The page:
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Intraoperative finding in total colonic aganglionosis.

Note the decompressed bowel adjacent

to the distended colon.
Sumber : , 2014,
Pediatric Hirschsprung Disease

Author: Holly L Neville, MD; Chief Editor: Carmen Cuffari, MD more

In 1886, Harold Hirschsprung first described Hirschsprung disease as a cause of constipation
in early infancy. Early recognition and surgical correction of Hirschsprung disease protects
affected infants from enterocolitis and debilitating constipation.

Hirschsprung's (HIRSH-sproongz) disease is a condition that affects the

large intestine (colon) and causes problems with passing stool.
Hirschsprung's disease is present when a baby is born (congenital) and
results from missing nerve cells in the muscles of part or all of the baby's

A newborn who has Hirschsprung's disease is usually unable to have a

bowel movement in the first days after birth. In mild cases, the condition
might not be detected until later in childhood.
Hirschsprung's disease is treated with surgery to bypass or remove the
diseased part of the colon.

Hirschsprung disease results from the absence of enteric neurons within the myenteric and
submucosal plexus of the rectum and/or colon. Enteric neurons are derived from the neural crest
and migrate caudally with the vagal nerve fibers along the intestine. These ganglion cells arrive
in the proximal colon by 8 weeks' gestation and in the rectum by 12 weeks' gestation. Arrest in
migration leads to an aganglionic segment. This results in clinical Hirschsprung disease.

United States
Hirschsprung disease occurs in approximately 1 per 5000 live births.
Prevalence may vary by region and has been shown to be as high as 1 per 3000 live births in the
Federated States of Micronesia.[1]

The overall mortality of Hirschsprung enterocolitis is 25-30%, which accounts for almost all of the
mortality from Hirschsprung disease.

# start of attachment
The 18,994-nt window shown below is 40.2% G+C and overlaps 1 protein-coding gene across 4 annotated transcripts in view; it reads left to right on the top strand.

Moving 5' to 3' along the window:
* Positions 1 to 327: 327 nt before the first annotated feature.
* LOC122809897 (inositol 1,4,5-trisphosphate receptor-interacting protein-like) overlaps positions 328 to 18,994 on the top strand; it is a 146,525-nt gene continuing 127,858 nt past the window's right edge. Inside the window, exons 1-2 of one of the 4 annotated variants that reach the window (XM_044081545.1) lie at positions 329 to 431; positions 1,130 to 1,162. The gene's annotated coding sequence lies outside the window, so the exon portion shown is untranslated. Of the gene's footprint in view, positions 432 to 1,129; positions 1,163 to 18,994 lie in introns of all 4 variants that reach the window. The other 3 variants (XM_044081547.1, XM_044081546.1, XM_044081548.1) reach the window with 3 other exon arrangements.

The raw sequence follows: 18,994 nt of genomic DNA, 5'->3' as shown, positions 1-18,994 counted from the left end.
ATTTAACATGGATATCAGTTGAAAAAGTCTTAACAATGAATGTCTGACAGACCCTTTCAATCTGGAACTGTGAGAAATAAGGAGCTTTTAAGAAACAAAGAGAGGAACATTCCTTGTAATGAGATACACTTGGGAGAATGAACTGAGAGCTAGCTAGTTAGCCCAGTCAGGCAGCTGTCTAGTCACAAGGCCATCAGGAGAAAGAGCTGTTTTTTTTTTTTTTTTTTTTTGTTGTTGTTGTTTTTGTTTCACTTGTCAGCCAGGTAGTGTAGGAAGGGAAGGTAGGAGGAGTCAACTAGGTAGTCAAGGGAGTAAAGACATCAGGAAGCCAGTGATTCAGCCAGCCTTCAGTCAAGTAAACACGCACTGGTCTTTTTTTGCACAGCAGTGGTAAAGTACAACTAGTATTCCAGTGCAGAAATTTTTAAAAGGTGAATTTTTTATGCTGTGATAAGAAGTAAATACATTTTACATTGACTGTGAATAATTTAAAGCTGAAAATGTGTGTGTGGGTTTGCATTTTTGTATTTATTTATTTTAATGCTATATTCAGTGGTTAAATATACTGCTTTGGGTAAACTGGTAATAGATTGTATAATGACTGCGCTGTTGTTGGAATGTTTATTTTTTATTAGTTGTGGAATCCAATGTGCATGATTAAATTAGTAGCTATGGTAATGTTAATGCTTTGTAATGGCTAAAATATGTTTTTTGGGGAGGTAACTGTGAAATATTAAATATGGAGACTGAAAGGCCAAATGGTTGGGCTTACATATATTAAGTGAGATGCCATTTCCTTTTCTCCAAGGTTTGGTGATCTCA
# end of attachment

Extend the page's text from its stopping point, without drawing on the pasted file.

Hirschsprung disease is approximately 4 times more common in males than females.

Nearly all children with Hirschsprung disease are diagnosed during the first 2 years of life.
Approximately one half of children affected with this disease are diagnosed before they are aged
1 year. A small number of children with Hirschsprung disease are not recognized until much later
in childhood or adulthood.


During the newborn period, infants affected with Hirschsprung disease may present with
abdominal distention, failure of passage of meconium within the first 48 hours of life, and
repeated vomiting. A family history of a similar condition is present in about 30% of cases.
Nearly one half of all infants with Hirschsprung disease have a history of delayed first
passage of meconium (beyond age 36 h), and nearly one half of infants with delayed first
passage of meconium have Hirschsprung disease.
Unlike children experiencing functional constipation, children with Hirschsprung disease
rarely experience soiling and overflow incontinence.
Children with Hirschsprung disease may be malnourished. Poor nutrition results from the
early satiety, abdominal discomfort, and distention associated withchronic constipation.
Older infants and children typically present with chronic constipation. This constipation
often is refractory to usual treatment protocols and may require daily enema therapy.
Hirschsprung enterocolitis can be a fatal complication of Hirschsprung disease.
Enterocolitis typically presents with abdominal pain, fever, foul-smelling and/or bloody diarrhea,
as well as vomiting. If not recognized early, enterocolitis may progress to sepsis, transmural
intestinal necrosis, and perforation.


Examination of infants affected with Hirschsprung disease reveals tympanitic abdominal

distention and symptoms of intestinal obstruction. Individuals in this age group may also present
with acute enterocolitis or with neonatal meconium plug syndrome.

Children with Hirschsprung disease are usually diagnosed by age 2 years.

Older infants and children with Hirschsprung disease usually present with chronic
constipation. Upon abdominal examination, these children may demonstrate marked abdominal
distention with palpable dilated loops of colon. Rectal examination commonly reveals an empty
rectal vault and may result in the forceful expulsion of fecal material upon completion of

Less commonly, older children with Hirschsprung disease may be chronically

malnourished and/or present with Hirschsprung enterocolitis.


Genetic causes
The disease is generally sporadic, although incidence of familial disease has
been increasing.
Multiple loci appear to be involved, including chromosomes 13q22, 21q22, and
Mutations in the Ret proto-oncogene have been associated with multiple
endocrine neoplasia (MEN) 2A or MEN 2B and familial Hirschsprung disease.[2, 3]